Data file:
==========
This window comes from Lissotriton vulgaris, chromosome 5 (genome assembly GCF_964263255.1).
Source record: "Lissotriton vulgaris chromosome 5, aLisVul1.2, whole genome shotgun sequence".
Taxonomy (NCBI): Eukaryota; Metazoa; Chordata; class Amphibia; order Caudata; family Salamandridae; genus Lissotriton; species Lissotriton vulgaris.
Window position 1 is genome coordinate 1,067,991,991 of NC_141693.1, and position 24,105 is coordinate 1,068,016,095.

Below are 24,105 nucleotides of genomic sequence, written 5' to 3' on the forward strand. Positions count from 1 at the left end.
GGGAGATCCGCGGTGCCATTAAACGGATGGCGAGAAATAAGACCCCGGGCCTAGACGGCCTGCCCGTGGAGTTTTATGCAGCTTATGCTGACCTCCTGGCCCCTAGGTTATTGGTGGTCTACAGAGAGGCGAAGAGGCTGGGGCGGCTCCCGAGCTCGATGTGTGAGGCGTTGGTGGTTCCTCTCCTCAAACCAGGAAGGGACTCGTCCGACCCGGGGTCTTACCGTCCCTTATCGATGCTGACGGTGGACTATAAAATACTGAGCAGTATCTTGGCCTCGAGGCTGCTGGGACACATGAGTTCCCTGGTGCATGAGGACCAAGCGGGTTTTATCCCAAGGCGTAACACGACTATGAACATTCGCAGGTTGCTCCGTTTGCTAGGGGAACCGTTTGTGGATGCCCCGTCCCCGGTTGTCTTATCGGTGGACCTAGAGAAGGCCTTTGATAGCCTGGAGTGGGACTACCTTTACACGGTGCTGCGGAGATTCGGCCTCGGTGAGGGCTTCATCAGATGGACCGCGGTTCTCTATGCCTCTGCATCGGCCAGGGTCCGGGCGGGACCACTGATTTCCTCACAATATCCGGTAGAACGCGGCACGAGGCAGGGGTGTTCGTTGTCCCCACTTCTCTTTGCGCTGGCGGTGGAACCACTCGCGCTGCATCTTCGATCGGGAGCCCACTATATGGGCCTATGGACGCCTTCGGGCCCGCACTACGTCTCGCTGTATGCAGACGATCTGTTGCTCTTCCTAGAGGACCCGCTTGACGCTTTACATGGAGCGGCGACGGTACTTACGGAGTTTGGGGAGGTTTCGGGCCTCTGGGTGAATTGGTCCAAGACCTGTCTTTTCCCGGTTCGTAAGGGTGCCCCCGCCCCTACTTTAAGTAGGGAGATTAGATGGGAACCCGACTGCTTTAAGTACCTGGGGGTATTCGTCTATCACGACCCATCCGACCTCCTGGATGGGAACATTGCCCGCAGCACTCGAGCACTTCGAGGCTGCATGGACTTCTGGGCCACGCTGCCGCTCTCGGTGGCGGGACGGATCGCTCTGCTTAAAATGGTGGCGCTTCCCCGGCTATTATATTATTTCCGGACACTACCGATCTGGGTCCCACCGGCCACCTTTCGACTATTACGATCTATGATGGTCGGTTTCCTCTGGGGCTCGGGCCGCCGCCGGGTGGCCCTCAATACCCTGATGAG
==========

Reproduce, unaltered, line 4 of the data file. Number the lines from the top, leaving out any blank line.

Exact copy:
Window position 1 is genome coordinate 1,067,991,991 of NC_141693.1, and position 24,105 is coordinate 1,068,016,095.